|Publication number||US6389845 B1|
|Application number||US 09/520,963|
|Publication date||May 21, 2002|
|Filing date||Mar 8, 2000|
|Priority date||Oct 5, 1999|
|Also published as||WO2001024913A1|
|Publication number||09520963, 520963, US 6389845 B1, US 6389845B1, US-B1-6389845, US6389845 B1, US6389845B1|
|Original Assignee||American Air Liquide, Inc.|
|Export Citation||BiBTeX, EndNote, RefMan|
|Patent Citations (8), Referenced by (3), Classifications (14), Legal Events (6)|
|External Links: USPTO, USPTO Assignment, Espacenet|
This is a non-provisional application of Provisional Application No. 60/157,730, filed on Oct. 5, 1999. The benefit of that filing date is hereby claimed under 35 U.S.C. § 119. The entire content of the provisional application is hereby incorporated by reference.
The invention generally relates to the separation and recovery of SF6 from a gas stream comprising CF4 and at least one of air and nitrogen. The invention specifically relates to a method and apparatus for the separation and recovery of SF6 from a gas stream comprising CF4 and at least one of air and nitrogen using a combination of membrane and liquefaction separation techniques.
Sulfur hexafluoride (SF6) is widely used in the electric power distribution industry. In particular, SF6 is used as an insulator or dielectric gas in power distribution equipment such as transformers, switch boxes, gas insulated lines, and substations. Under high voltage conditions, SF6 decomposes into various polar components including HF, F+, SO2, and the like. These by-products degrade the insulating qualities of the gas. As a result, the gas has to be replaced or refined periodically, In addition to the formation of these polar by-products, carbon tetrafluoride (CF4) is also generated during arcing in the presence of carbon containing insulators such as the materials known under the trade designations Teflon® and Megelit®.
Currently, there are several known methods for purifying and recycling SF6 used as an insulator in electrical equipment. These methods are based upon adsorption and liquefaction. The SF6 polar decomposition by-products are removed by soda lime, activated alumina, or molecular sieves. The refined SF6 is then refilled into the circuit breakers, substations, or transformers.
Due to both technical and environmental concerns, the use of SF6/N2 (or SF6/air) mixtures has been suggested to replace pure SF6 as a gaseous dielectric in the electric power distribution industry. However, there is no known method or apparatus that can economically and efficiently recover and refined SF6 from a gas mixture containing N2 or air and CF4. Thus, there is a need in the industry for an economical and efficient method and apparatus for the capture and recycle of SF6/N2 mixture containing CF4 and the polar by-products. The present invention is intended to address this need in the art.
Briefly, in one aspect, the present invention relates to a method for the paration of SF6 from a gas mixture consisting essentially of SF6, CF4, and N2.
The method comprises the steps of:
(a) contacting a gas mixture consisting essentially of SF6, CF4, and N2 with a membrane at conditions effective to obtain a permeate stream rich in N 2 and a retentate stream rich in SF6 and CF4; and
(b) liquefying the retentate stream at conditions effective to obtain liquid SF6 and gaseous CF4.
In another aspect, the present invention relates to an apparatus for the separation of SF6 from a gas mixture consisting essentially of SF6, CF4, and N2.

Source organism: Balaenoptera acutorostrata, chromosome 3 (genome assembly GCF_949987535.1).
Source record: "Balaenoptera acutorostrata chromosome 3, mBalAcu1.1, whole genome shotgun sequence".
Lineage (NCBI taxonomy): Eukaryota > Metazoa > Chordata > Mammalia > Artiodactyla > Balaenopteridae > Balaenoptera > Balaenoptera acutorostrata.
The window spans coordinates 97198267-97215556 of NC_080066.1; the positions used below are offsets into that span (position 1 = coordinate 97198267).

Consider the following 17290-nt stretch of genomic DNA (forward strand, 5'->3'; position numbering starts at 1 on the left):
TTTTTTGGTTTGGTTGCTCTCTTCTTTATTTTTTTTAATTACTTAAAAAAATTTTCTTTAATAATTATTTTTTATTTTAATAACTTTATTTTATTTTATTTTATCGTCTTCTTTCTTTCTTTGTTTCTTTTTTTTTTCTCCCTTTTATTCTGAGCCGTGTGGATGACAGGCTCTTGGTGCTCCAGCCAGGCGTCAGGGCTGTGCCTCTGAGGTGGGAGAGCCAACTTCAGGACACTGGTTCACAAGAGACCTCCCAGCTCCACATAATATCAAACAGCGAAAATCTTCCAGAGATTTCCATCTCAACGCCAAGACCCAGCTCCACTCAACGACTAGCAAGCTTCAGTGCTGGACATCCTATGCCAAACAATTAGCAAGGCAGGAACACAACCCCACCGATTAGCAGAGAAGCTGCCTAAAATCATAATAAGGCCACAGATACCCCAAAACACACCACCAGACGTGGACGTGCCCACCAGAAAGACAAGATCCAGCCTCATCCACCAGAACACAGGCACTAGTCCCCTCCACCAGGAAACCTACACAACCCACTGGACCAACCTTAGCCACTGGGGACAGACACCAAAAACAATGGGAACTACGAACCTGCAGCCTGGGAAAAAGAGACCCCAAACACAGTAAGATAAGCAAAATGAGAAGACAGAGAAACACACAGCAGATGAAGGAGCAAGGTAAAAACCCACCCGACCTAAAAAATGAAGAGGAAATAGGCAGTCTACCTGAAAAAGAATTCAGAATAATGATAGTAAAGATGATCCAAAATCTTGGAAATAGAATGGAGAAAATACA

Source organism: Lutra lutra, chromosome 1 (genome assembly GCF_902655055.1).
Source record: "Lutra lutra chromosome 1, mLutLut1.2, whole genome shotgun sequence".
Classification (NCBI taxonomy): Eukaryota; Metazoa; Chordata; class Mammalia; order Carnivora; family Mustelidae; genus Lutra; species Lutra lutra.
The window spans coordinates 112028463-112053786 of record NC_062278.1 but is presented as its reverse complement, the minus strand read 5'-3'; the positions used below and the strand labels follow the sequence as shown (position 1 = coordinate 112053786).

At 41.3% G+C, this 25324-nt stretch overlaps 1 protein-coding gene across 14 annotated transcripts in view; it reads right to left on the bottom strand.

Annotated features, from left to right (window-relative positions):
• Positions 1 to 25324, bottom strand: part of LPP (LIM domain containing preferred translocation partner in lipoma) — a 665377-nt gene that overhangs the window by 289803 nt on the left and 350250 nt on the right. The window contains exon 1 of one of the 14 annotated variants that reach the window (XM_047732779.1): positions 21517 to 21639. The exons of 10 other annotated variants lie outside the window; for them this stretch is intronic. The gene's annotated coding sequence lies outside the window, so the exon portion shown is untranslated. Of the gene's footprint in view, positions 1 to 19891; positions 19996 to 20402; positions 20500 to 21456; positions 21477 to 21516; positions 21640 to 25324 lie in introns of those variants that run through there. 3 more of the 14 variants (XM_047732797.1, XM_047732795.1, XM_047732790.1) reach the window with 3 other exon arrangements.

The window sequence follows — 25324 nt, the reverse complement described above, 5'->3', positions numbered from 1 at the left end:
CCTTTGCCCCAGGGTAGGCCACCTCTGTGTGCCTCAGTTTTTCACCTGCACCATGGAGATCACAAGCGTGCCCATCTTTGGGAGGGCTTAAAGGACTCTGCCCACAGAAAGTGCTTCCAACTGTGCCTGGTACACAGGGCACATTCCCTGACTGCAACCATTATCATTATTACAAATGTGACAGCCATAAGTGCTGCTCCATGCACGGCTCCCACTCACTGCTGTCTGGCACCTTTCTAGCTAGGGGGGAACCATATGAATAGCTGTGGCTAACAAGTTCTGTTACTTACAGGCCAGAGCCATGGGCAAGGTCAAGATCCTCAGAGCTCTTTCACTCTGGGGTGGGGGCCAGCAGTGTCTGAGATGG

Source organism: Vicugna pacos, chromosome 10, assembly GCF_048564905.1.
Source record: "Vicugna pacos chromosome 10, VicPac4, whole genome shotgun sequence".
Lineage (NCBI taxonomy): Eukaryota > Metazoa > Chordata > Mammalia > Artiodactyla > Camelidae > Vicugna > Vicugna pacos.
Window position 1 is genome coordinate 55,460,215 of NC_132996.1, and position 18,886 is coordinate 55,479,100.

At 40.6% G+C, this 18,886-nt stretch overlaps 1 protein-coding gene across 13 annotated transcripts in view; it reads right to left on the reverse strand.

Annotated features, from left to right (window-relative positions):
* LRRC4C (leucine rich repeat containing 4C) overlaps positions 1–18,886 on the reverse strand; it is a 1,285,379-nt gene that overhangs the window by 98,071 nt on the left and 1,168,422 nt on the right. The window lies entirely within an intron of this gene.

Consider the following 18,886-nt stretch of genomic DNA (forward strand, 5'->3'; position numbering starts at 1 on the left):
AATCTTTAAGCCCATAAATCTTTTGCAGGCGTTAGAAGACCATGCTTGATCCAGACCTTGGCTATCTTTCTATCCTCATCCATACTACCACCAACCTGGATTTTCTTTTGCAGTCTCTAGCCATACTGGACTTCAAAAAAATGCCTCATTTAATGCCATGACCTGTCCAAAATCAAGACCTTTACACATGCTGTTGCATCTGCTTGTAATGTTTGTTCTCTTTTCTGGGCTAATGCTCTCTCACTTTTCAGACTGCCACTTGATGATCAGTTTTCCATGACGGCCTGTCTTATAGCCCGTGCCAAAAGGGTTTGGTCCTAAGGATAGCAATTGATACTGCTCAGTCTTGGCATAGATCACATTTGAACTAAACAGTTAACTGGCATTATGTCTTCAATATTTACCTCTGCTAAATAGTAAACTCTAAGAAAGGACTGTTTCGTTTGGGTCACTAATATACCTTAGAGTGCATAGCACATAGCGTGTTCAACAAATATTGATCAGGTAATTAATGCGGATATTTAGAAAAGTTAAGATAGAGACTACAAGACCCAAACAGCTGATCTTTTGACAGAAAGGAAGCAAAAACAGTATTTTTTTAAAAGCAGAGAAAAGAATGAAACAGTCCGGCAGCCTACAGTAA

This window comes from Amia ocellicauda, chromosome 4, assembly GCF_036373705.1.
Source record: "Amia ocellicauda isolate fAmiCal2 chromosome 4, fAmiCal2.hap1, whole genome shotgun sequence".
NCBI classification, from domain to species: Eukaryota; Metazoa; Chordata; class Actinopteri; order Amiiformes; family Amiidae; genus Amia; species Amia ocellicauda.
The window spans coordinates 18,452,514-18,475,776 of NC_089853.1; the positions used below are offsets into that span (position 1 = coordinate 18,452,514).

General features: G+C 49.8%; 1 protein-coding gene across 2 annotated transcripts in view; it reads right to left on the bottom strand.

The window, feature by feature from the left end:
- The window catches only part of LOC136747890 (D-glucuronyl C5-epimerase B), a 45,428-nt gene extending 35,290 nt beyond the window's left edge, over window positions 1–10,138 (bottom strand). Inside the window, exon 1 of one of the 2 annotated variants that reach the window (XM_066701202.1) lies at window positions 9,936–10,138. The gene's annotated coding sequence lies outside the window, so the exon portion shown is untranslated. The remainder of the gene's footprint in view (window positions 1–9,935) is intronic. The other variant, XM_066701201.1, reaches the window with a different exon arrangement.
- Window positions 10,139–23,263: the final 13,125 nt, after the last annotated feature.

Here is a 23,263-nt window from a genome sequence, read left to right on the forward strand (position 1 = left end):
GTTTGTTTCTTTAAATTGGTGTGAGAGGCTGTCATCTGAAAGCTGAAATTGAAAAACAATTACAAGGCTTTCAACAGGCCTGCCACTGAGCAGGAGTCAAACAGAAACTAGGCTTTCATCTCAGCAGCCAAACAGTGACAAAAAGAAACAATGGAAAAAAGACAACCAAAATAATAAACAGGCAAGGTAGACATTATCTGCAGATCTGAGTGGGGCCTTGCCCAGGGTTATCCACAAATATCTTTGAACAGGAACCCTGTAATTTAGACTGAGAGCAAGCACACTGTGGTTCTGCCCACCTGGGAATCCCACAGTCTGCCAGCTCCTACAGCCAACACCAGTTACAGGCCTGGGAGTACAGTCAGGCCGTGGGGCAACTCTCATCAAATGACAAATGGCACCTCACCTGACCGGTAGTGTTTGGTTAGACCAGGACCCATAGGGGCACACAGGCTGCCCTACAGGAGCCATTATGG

The apparatus comprises:
(a) at least one membrane separation unit which permeates N2 faster than SF6 and CF4; and
(b) means for liquefying a retentate stream comprising SF6 and CF4 from the at least one membrane separation unit to form liquid SF6 and gaseous CF4.
The present invention will be described in greater detail with reference to the accompanying drawings in which like elements bear like reference numerals, and wherein:
FIG. 1 is a schematic drawing of one preferred method and apparatus according to the invention; and
FIG. 2 is a schematic drawing of another preferred method and apparatus according to the invention.
FIG. 1 is a schematic drawing of one preferred method and apparatus according to the invention. Electric power distribution equipment (“EPDE”) 10 can be any type of device used in the electric power industry for distributing power that contains an insulating or dielectric gas comprising a mixture of SF6 and N2 (or air). Such EPDE 10 include, for example, transformers, switch boxes, gas insulated lines, and substations.
Under high voltage conditions, SF6 in the insulating gas mixture decomposes into various polar components including HF, F+, SO2, and the like as well as non-polar components including CF4. The composition of such a gas mixture can vary over a wide range. For example, the insulating gas mixture can contain from about 10 vol % to about 90 vol % SF6, from about 90 vol % to about 10 vol % N2, from about 5 vol % to about 0.005 vol % CF4, and from about 0.5 vol % to about 0.001 vol % polar by-products.
The insulating gas mixture is transferred from EPDE 10 to at least one scrubber/filter unit 12 via conduit 11. The scrubber/filter unit 12 is designed to remove the SF6 polar decomposition by-products from the insulating gas mixture to produce a gas mixture 13 depleted in the SF6 polar decomposition by-products. As used herein, the term “depleted” means that the concentration of a specified component(s) in the effluent stream of a particular separation step or unit is less than the concentration of the same component(s) in the feed stream to that particular separation step or unit.
The scrubber/filter may be conducted at a pressure ranging from 1 to 50 bar. The temperature for carrying out this step can vary from 20° C. to 100° C. The flow rate per unit scrubber/filter unit (i.e., space velocity) can vary from 0.1 to 20 min−1.
Any scrubber/filter material can be used in the present invention so long as the material can selectively remove the SF6 polar decomposition by-products from the gas mixture in line 11. Suitable scrubber/filter materials include molecular sieves, soda lime, and activated alumina.